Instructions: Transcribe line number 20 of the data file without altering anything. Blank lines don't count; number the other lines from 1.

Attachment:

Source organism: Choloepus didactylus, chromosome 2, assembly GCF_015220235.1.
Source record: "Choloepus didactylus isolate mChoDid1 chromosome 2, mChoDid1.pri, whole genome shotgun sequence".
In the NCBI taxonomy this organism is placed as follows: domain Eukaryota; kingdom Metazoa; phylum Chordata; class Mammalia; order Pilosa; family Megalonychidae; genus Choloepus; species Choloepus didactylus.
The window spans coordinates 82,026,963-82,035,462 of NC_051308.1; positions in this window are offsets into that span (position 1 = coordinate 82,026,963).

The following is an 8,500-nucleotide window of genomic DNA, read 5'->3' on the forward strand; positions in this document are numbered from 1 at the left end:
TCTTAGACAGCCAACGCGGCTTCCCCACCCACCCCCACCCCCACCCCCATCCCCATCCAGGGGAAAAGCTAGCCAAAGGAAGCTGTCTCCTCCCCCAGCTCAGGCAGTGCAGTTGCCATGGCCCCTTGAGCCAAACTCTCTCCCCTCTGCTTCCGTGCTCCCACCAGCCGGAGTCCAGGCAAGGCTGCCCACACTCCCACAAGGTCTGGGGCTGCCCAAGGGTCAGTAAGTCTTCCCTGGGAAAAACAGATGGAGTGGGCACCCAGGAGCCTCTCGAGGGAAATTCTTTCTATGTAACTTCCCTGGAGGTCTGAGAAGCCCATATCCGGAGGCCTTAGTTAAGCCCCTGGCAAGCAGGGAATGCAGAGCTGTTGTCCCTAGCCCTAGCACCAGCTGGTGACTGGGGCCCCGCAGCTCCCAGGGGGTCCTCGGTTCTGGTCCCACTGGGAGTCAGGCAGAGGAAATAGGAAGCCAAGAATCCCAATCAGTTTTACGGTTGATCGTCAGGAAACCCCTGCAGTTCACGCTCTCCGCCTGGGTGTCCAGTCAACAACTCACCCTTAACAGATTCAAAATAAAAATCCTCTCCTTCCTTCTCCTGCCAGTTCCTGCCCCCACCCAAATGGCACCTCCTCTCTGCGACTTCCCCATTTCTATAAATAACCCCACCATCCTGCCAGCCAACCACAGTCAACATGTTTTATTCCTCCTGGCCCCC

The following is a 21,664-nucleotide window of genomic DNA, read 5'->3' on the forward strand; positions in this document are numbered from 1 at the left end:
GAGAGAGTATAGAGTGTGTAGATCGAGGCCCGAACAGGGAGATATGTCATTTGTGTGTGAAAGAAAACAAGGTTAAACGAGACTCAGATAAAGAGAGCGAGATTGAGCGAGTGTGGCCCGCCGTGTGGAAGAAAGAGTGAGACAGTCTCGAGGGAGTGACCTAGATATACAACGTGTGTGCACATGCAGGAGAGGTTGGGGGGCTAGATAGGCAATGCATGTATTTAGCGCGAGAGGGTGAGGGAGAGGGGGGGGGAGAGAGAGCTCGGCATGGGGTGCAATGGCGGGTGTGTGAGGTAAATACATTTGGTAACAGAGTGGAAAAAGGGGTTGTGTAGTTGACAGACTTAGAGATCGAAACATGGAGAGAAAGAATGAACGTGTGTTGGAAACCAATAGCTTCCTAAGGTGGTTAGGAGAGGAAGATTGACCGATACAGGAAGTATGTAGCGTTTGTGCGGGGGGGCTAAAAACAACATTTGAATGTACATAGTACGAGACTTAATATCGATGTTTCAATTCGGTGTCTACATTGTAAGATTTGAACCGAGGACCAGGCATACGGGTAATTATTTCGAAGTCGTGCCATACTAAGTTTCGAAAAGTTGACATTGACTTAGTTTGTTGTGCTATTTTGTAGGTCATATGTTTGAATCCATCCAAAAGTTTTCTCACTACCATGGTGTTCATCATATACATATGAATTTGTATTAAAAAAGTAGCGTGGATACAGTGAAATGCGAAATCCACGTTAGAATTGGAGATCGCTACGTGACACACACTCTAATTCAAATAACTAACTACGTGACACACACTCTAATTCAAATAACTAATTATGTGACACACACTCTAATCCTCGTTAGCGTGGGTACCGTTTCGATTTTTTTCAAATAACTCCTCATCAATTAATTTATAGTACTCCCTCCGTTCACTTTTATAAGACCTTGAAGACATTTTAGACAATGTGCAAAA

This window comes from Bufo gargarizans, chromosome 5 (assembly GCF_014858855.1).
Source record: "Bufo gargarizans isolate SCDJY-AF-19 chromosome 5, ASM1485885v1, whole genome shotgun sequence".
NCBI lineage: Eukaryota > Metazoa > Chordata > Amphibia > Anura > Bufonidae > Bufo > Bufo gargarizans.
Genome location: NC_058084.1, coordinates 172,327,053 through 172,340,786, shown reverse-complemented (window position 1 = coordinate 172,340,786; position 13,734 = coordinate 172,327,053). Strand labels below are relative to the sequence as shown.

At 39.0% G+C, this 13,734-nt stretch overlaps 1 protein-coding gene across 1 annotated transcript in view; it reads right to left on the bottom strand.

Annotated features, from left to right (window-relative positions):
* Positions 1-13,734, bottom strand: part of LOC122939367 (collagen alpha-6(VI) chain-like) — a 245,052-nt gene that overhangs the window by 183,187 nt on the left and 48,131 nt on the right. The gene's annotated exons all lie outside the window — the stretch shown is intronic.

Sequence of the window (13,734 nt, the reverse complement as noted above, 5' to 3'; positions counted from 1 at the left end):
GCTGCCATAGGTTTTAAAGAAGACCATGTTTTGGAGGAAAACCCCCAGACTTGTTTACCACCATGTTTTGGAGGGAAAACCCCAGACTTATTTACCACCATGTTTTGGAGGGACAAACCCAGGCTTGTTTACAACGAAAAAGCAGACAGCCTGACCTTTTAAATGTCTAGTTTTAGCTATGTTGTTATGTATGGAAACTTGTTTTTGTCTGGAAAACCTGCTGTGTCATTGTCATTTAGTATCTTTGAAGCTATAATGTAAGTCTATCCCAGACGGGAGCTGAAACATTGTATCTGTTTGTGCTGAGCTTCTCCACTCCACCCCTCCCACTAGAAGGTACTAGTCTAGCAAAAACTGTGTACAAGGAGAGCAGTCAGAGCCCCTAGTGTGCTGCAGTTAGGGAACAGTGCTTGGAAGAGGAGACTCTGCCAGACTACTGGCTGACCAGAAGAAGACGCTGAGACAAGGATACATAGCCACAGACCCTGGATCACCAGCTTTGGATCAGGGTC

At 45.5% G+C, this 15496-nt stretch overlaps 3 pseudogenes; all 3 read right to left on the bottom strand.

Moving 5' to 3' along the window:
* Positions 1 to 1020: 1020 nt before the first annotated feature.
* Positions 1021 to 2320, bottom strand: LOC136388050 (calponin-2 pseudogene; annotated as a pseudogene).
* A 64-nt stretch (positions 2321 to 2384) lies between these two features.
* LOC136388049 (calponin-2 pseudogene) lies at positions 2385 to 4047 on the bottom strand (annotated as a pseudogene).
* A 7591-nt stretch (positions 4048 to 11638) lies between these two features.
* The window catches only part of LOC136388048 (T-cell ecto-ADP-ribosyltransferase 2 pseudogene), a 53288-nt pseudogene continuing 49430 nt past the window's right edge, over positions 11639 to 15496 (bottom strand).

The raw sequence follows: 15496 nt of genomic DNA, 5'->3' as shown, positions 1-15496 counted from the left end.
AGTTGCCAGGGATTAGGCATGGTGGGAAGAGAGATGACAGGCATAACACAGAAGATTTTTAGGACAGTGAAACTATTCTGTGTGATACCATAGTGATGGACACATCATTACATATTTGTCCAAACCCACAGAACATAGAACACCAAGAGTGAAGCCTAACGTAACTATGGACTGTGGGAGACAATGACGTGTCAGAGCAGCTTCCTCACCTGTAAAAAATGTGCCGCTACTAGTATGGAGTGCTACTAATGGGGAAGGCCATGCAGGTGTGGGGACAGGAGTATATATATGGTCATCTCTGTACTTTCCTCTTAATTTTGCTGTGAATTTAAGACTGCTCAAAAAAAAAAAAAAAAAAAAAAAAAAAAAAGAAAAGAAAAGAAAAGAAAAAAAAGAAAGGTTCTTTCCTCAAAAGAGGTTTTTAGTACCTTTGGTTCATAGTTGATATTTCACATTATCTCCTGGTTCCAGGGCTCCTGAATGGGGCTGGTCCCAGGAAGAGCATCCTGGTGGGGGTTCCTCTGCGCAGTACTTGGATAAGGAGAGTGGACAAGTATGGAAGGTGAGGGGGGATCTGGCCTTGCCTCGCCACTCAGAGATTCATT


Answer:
* Positions 1 to 1020: 1020 nt before the first annotated feature.